Static stretching is a popular tool for pain relief and mobility training. Is it effective? If so, when is it applicable? We have already discussed the important role that functional movement plays in injury management, and this article will likewise discuss static stretching through that lens.
It is helpful to first differentiate the effects of static stretching and functional movement. Static stretching is a passive method of lengthening muscle by means of holding a specific position for a length of time. This lengthening of the muscle tissue results in a temporary increase in range of motion. Functional movement has the potential to lengthen muscle while strengthening it through the range of motion that is trying to be achieved. This is often accomplished by performing a foundational exercise that places emphasis on mobility. Think of the difference between a seated toe touch and a Romanian deadlift. A seated toe touch will lengthen the hamstrings, but a Romanian deadlift will both stretch and strengthen them. Developing strength in the newly acquired range of motion is key to maintaining long term mobility.
However, that is not to say that static stretching has absolutely no utility in pain management or mobility training. There may be instances in which a person’s flexibility (the ability for a given muscle to lengthen) is so limiting that it prevents them from performing the functional exercise properly. Using the example given above, it may be appropriate for a person to take just a few minutes to stretch their hamstrings before performing the Romanian deadlift. Functional movement should take precedent, but some purposeful stretching may aid in the effectiveness of the exercise. (Pro tip: warm muscles are easier and safer to lengthen than cold muscles. If you do choose to stretch, make sure to first get your body temperature up by performing some light conditioning. Hopping on a rower or bike for a couple of minutes is always a good option.)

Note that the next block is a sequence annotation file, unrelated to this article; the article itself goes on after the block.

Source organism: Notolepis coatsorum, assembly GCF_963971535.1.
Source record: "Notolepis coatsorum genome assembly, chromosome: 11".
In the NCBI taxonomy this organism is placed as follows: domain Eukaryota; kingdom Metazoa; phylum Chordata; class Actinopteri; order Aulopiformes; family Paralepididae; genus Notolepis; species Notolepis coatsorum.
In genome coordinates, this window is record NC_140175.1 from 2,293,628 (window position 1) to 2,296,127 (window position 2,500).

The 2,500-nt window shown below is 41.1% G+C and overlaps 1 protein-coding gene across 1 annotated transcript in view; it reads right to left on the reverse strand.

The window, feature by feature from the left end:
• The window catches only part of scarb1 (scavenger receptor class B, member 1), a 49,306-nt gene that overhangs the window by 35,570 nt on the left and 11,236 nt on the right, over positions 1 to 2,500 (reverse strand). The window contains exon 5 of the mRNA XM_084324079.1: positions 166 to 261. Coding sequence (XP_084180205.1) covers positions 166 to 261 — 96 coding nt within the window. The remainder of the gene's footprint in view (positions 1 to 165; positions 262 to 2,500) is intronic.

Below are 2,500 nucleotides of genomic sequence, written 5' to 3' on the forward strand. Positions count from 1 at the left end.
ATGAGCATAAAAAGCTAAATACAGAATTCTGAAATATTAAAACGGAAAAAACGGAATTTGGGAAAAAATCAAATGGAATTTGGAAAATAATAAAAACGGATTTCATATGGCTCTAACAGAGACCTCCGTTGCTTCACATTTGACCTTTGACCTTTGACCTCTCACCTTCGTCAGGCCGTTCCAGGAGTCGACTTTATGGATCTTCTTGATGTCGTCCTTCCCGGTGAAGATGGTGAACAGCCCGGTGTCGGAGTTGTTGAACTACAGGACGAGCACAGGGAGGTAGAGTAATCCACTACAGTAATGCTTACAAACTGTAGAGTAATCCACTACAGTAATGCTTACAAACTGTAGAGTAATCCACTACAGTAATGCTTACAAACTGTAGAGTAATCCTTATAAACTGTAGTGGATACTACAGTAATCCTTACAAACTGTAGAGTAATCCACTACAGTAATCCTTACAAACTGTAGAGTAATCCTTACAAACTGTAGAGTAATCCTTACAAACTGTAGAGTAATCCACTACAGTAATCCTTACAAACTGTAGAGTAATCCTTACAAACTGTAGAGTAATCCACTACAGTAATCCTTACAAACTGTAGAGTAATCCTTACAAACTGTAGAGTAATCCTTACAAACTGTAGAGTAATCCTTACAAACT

There is also something to be said about just feeling good, and if static stretching helps you do that, then right on. Static stretching by itself, however, is not an effective injury or pain management strategy. Strength must be developed within the new range of motion, or it will be quickly lost. Place emphasis on pain-free functional movement and if you like to stretch, go right ahead!